But there’s no question it is Nieuwendyk, who just completed his third season as Stars’ GM, that stands to benefit the most from having his former boss around to consult on a regular basis.
“I have a tremendous amount of respect for Bob Gainey,” said Nieuwendyk, who was acquired by Gainey in a trade with Calgary in Dec. 1995 before claiming the Conn Smythe Trophy as playoff MVP as the Stars won the 1999 Stanley Cup. “He’s a man that has dedicated his life to the game of hockey, not only as a player and as a coach, but also as a General Manager and as a builder of the game. So when the opportunity came about that we could bring Bob on board, we looked at that as a huge positive step. Using Bob as a resource, there’s so much history, so much experience, wisdom, and insight that I will be able to benefit a lot from a lot of those things. From my perspective, it’s a tremendous opportunity (and) I really look forward to the opportunity to communicate with Bob on a number of levels with team-related issues. I’m excited about it.”
President and CEO Jim Lites is also thrilled to have Gainey back in the fold, and while he acknowledges one cannot recreate the past by hiring back all his old pals, the chance to land Gainey was ‘a no-brainer.’
“It’s easy to go to people that you know, so I’ve tried my best to balance my personal bias on making personnel decisions inside our business, and try not to be overcome with the desire to do everything all over again like you did in the past,” noted Lites, who in his first stint as President, partnered with Gainey as the franchise came to Dallas in 1993. “When I first became aware that Bob might be willing to at least talk to us about a possible role in the future, for me, because it was Bob Gainey, it was a completely different issue than it would be with almost anyone else. I told Tom and Joe when we first discussed the issue, ‘Bob Gainey’s a winner.’ There are lots of people with stature, but Bob Gainey’s a Dallas Star and I believe that without Bob’s influence on this franchise, we wouldn’t have captured the Stanley Cup in 1999 and built the base of this franchise that made it one of the best franchises over a 20-year period.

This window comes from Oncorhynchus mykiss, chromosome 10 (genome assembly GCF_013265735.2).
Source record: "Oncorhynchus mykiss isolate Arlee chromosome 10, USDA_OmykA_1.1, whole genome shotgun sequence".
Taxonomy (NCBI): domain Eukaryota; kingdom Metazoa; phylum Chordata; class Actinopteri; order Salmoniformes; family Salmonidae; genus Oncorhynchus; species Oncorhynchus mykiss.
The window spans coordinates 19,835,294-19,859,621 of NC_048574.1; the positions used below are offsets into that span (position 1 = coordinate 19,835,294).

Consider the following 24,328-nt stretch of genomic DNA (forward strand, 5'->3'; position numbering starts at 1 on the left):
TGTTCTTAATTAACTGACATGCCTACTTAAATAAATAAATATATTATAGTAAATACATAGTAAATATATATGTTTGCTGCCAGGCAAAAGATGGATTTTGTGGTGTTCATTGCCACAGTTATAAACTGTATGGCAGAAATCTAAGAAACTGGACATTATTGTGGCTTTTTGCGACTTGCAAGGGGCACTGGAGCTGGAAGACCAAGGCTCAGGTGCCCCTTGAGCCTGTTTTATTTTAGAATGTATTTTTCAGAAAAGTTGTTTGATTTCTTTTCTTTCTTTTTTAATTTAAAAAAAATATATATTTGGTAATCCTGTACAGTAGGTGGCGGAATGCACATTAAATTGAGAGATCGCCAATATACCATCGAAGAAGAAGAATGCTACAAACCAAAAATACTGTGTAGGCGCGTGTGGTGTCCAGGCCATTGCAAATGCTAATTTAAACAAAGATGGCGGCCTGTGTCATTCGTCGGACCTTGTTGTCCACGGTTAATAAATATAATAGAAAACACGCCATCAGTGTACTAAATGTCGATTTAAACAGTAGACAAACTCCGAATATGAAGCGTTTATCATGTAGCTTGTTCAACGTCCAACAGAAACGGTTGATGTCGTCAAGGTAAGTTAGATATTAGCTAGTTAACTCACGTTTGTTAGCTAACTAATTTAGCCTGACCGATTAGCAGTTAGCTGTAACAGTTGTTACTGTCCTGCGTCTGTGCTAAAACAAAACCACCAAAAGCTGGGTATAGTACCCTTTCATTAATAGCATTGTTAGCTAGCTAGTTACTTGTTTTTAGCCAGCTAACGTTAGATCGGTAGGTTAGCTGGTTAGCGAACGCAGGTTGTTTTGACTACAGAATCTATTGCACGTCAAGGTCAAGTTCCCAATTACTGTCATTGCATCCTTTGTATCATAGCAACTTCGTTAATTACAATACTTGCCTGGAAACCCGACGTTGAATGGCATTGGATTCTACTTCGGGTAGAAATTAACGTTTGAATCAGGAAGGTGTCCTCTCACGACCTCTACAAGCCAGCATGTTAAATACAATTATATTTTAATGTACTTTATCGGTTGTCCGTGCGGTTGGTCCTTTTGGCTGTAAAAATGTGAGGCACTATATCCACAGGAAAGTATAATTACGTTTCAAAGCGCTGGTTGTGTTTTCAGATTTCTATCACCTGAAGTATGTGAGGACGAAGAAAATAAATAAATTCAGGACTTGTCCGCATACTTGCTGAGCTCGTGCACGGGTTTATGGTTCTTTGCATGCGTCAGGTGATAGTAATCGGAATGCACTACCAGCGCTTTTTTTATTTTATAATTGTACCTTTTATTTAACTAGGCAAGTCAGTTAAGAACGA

“And I will say this - for all the people that I’ve known in my now-almost-30 years in the business, no one’s influenced me in a more positive way than Bob Gainey has and I’m thrilled that he’s here. I think it’s great for all of us.”
To get a better perspective on just how extensive Gainey’s scope of experience extends, consider the fact that current Dallas coach Glen Gulutzan idolized Gainey the player while growing up in Saskatchewan.
“I haven’t told him this yet, but I had number 23 on my Montreal Canadiens jersey when I was a kid, because I was a big Habs fan,” revealed Gulutzan, 40, who just concluded his first year as Stars coach. “I’m tremendously excited. Just to have a guy with that much experience, at all levels and facets of the game, if there’s some gem you could pick up, I’m sure it’s from a guy of his stature. So for me, as a young guy, it’s invaluable to have a guy like that around, so you got to make sure you take advantage of it. What a wonderful opportunity for our coaching staff.”
Bringing Gainey back to Dallas represents a new beginning for the Stars, while also serving as a bridge to the organization’s illustrious past.
“I think his experience in this marketplace is really important, because Bob is the architect of how we built this franchise, both on the ice and off the ice,” Lites said.
“The first turn I had here was a great experience for me,” Gainey declared. “And I look forward to having this one be just as rewarding and just as successful as we were during those first 10 years.”